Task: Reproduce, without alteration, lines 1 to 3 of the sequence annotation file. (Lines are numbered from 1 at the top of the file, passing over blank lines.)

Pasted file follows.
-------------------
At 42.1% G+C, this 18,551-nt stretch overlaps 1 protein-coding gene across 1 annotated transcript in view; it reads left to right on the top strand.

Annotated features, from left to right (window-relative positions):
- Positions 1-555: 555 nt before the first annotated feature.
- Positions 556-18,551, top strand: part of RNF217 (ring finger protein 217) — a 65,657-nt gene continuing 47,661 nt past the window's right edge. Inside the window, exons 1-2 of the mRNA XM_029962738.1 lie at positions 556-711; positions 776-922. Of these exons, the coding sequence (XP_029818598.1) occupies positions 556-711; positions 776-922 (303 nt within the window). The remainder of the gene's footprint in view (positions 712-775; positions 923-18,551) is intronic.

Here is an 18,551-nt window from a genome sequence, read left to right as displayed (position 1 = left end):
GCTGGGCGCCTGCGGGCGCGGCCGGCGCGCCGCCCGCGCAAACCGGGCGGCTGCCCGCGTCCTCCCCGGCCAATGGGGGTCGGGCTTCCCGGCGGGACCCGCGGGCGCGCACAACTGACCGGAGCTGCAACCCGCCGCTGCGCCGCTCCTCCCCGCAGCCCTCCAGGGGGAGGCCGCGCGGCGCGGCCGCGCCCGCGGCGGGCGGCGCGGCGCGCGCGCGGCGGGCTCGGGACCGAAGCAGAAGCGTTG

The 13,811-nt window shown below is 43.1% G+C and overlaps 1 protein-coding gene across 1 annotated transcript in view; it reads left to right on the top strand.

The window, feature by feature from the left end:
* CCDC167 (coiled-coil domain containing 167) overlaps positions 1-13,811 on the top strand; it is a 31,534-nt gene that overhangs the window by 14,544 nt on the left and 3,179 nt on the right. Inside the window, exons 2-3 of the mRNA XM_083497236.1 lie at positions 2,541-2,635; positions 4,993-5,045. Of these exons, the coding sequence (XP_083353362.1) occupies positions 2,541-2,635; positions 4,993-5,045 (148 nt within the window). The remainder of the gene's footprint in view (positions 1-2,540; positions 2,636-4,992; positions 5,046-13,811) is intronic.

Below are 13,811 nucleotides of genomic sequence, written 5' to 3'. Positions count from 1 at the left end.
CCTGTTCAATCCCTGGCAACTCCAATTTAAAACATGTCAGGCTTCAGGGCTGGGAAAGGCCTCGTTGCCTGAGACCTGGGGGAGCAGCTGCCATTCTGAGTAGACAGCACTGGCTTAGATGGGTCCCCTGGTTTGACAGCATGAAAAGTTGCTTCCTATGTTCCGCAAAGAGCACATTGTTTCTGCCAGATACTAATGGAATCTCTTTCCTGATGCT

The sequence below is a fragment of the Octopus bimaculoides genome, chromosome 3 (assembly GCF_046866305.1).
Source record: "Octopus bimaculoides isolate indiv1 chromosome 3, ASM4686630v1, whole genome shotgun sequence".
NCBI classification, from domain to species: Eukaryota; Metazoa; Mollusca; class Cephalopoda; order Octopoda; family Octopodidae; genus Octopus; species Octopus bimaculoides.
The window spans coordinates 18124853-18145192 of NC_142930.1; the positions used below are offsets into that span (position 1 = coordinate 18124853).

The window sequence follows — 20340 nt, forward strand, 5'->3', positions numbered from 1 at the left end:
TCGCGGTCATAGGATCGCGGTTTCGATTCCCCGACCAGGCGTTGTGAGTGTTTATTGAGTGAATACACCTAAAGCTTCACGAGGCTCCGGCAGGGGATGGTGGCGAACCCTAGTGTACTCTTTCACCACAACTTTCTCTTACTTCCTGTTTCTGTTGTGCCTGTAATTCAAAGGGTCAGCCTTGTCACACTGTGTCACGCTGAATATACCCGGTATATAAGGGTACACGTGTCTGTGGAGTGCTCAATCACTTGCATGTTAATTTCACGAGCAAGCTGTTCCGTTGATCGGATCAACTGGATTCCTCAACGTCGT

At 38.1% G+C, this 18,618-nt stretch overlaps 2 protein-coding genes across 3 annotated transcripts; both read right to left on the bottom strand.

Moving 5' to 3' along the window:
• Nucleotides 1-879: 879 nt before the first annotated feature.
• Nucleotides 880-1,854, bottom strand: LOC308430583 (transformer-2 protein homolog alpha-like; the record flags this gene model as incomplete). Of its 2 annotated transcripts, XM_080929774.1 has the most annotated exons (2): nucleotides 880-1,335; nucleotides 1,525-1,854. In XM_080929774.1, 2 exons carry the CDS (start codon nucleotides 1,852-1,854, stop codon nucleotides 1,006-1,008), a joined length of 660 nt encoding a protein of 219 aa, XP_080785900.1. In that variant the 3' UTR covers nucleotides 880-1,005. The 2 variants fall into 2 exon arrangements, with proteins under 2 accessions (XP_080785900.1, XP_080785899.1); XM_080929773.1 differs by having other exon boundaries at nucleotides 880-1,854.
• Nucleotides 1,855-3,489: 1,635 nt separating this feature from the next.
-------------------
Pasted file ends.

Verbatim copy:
At 42.1% G+C, this 18,551-nt stretch overlaps 1 protein-coding gene across 1 annotated transcript in view; it reads left to right on the top strand.

Annotated features, from left to right (window-relative positions):
- Positions 1-555: 555 nt before the first annotated feature.